electricity
Pronunciation
  • (British) IPA: /ˌiːlekˈtɹɪsɪti/, /ɪˌlɛkˈtɹɪsɪti/, /ˌɛlɪkˈtɹɪsɪti/
  • (America) IPA: /əˌlɛkˈtɹɪsɪti/, /iˌlɛkˈtɹɪsɪti/, /ɪˌlɛkˈt͡ʃɹɪsɪti/
Noun

electricity (uncountable)

  1. Originally, a property of amber and certain other nonconducting substances to attract lightweight material when rubbed, or the cause of this property; now understood to be a phenomenon caused by the distribution and movement of charged subatomic particles and their interaction with the electromagnetic field. [from 17th c.]
    • 1646, Sir Thomas Browne, Pseudodoxia Epidemica, 4th edition, p. 56:
      Again, the concretion of Ice will not endure a dry attrition without liquation ; for if it be rubbed long with a cloth, it melteth. But Cryſtal will calefie unto electricity ; that is, a power to attract ſtraws or light bodies, and convert the needle freely placed.
    • 1747 July 28, Benjamin Franklin, letter to Peter Collinson, collected in New Experiments and Observations on Electricity, part I, 3rd edition, London: D. Henry and R. Cape, published 1760, page 8 ↗:
      For, reſtoring the equilibrium in the bottle does not at all affect the Electricity in the man thro’ whom the fire paſſes ; that Electricity is neither increaſed nor diminiſhed.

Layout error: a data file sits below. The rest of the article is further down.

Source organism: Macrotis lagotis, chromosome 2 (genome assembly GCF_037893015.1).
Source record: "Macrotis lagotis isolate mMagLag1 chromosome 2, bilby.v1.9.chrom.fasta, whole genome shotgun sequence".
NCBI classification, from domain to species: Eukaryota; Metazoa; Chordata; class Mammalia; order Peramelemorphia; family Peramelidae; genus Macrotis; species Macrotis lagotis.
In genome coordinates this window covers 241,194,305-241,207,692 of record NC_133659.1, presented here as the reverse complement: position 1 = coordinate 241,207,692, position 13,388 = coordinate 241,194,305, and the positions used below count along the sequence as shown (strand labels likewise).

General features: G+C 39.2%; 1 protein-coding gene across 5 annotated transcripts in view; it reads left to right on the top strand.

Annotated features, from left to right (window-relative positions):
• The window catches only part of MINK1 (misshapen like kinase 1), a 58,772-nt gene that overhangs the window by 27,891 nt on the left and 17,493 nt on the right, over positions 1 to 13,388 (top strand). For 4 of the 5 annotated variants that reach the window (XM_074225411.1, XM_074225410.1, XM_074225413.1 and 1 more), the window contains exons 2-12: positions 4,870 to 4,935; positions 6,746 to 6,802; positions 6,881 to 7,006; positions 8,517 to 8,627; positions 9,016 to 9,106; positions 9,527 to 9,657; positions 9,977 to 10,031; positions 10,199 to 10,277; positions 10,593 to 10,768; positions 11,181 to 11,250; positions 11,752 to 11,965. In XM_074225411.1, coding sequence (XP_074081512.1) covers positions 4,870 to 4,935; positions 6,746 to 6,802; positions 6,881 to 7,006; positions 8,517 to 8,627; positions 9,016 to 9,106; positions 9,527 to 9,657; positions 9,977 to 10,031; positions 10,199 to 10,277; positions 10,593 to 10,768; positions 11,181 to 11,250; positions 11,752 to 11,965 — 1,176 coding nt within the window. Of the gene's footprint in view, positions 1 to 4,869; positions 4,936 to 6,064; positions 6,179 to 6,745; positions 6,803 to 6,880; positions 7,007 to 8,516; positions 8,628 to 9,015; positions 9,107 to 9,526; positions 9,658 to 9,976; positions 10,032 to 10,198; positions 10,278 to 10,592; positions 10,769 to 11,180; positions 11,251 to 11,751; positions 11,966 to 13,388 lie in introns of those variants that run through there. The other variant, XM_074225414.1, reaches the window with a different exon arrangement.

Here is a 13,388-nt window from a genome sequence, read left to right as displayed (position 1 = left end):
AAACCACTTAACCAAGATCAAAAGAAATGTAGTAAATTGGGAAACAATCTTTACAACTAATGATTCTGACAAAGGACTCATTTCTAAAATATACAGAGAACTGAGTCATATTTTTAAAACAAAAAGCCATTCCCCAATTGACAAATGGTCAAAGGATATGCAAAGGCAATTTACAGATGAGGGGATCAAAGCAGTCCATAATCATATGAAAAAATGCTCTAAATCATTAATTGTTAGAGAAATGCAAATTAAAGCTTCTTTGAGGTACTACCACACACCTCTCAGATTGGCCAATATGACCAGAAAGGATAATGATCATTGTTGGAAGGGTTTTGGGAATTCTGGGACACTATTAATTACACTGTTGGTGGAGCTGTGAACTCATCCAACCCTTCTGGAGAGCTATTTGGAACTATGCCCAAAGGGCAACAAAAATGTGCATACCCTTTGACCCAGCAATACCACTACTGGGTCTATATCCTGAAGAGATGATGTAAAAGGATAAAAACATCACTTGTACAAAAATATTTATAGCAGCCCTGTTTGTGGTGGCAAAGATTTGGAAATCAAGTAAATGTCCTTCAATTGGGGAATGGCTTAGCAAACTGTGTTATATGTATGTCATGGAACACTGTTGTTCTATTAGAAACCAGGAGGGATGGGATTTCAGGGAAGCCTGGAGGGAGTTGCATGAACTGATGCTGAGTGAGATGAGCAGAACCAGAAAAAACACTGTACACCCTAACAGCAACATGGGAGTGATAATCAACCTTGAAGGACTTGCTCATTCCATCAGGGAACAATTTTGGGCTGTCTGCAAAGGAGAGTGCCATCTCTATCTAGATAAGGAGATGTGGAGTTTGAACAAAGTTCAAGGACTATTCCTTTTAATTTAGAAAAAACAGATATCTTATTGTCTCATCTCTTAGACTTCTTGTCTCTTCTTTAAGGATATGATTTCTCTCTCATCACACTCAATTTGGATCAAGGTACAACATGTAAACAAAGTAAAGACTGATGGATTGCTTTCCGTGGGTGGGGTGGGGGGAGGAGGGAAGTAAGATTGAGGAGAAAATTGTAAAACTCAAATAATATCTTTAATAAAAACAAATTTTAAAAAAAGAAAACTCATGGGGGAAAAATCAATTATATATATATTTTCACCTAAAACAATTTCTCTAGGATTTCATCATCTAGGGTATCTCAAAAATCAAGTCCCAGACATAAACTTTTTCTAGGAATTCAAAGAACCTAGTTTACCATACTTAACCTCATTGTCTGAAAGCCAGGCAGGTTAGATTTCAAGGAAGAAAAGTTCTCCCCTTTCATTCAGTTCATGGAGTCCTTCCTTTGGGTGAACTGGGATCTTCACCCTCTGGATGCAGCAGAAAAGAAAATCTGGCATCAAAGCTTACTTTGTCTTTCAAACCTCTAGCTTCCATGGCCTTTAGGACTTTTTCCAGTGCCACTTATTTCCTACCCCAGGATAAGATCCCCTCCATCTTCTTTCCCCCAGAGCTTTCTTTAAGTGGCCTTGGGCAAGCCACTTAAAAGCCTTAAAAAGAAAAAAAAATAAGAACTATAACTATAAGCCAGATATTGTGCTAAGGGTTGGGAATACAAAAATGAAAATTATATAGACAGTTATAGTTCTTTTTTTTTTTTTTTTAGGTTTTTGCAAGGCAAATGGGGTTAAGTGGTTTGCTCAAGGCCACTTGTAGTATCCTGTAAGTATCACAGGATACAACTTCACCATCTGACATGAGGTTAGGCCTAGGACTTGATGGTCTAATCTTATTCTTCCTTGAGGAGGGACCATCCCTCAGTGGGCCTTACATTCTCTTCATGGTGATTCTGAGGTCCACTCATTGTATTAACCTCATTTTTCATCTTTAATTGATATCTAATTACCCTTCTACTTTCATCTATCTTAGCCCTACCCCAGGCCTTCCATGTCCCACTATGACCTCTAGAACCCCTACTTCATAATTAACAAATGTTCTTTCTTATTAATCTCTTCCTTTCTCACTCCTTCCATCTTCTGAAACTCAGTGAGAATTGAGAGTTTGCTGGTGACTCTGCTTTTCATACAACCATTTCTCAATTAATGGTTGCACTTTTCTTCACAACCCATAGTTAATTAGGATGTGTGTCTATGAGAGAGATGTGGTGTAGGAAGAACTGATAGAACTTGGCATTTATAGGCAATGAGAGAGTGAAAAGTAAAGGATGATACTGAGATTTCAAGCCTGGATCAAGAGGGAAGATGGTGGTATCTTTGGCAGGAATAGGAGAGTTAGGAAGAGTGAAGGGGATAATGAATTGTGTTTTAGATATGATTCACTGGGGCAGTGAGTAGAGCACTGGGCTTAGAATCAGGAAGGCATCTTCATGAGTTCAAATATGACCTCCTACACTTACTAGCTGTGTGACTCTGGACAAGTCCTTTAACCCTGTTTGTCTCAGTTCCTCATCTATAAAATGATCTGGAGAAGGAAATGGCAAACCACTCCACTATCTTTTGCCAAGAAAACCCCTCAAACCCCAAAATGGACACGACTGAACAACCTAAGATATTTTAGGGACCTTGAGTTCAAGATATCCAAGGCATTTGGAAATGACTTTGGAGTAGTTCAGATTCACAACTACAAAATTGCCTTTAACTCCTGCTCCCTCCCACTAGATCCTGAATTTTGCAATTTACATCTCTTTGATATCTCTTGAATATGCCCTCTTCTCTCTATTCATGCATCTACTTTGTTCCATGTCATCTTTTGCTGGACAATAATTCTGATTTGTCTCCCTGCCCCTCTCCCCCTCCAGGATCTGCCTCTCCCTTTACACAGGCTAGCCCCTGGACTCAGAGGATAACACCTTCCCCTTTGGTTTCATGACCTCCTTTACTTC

• 2011, Jon Henley, The Guardian, 29 Mar 2011:
      How does it work, though? It's based on the observation made some 200 years ago that electricity can change the shape of flames.
  2. (physics) The study of electrical phenomena; the branch of science dealing with such phenomena. [from 18th c.]
  3. A feeling of excitement; a thrill. [from 18th c.]
    Opening night for the new production had an electricity unlike other openings.
  4. Electric power/energy as used in homes etc., supplied by power stations or generators. [from 19th c.]
    • 2000, James Meek, [http://www.guardian.co.uk/renewable/Story/0,2763,363461,00.html Home-made answer to generating electricity harks back to the past], The Guardian:
      Householders could one day be producing as much electricity as all the country's nuclear power stations combined, thanks to the revolutionary application of a device developed in the early 19th century.
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